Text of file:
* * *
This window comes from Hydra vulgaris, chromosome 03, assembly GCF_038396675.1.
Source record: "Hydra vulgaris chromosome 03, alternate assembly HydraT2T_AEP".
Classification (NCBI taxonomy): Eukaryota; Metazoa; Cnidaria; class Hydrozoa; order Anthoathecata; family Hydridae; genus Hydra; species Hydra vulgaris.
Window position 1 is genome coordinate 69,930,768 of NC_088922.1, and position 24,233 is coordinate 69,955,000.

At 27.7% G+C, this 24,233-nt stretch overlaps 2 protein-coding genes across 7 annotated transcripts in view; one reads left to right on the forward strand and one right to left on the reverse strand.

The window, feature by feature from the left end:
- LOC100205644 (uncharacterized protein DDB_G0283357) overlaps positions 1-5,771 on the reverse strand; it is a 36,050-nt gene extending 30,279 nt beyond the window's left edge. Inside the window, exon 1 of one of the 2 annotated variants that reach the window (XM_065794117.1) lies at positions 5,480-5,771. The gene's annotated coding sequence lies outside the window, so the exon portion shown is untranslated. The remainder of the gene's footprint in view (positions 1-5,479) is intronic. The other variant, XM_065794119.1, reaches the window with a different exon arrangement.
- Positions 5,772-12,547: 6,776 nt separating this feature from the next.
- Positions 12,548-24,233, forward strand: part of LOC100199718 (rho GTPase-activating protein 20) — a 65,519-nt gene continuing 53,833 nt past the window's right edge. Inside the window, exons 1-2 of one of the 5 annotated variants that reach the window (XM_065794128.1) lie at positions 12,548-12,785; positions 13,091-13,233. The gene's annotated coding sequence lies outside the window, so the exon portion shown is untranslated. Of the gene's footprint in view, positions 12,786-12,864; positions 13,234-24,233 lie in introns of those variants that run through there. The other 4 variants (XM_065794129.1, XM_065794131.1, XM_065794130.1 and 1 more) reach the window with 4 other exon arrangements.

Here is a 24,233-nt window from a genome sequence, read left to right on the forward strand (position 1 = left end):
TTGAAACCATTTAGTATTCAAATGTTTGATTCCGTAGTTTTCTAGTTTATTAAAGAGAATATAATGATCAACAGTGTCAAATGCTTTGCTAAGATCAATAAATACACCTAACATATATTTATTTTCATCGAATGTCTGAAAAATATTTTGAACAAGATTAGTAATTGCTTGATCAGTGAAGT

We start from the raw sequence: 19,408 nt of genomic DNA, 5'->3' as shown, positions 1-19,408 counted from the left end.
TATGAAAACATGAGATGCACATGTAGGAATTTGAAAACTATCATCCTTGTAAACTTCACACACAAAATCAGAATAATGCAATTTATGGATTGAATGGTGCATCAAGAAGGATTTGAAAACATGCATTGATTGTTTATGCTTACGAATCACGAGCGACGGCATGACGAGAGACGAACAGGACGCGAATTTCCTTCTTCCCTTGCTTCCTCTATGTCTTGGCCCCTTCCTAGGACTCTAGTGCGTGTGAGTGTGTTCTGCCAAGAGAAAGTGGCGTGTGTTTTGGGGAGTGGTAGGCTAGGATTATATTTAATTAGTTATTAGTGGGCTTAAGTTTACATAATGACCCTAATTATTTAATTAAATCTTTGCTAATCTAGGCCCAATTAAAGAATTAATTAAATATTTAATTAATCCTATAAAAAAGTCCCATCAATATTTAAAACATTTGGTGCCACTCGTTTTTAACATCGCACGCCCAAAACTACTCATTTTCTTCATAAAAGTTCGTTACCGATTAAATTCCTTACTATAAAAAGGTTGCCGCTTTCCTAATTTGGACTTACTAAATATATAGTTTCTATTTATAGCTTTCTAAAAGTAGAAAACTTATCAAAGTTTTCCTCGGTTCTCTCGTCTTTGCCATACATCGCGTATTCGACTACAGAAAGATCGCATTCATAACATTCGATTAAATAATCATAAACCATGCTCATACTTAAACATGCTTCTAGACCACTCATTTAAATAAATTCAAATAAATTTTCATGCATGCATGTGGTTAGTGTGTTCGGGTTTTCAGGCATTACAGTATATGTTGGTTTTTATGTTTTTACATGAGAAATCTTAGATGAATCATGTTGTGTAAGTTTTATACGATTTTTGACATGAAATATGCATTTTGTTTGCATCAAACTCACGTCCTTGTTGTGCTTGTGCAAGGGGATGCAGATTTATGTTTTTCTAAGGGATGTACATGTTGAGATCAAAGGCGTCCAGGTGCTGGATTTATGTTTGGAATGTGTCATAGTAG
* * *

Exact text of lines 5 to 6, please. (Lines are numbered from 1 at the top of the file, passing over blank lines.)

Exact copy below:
At 27.7% G+C, this 24,233-nt stretch overlaps 2 protein-coding genes across 7 annotated transcripts in view; one reads left to right on the forward strand and one right to left on the reverse strand.

The window, feature by feature from the left end: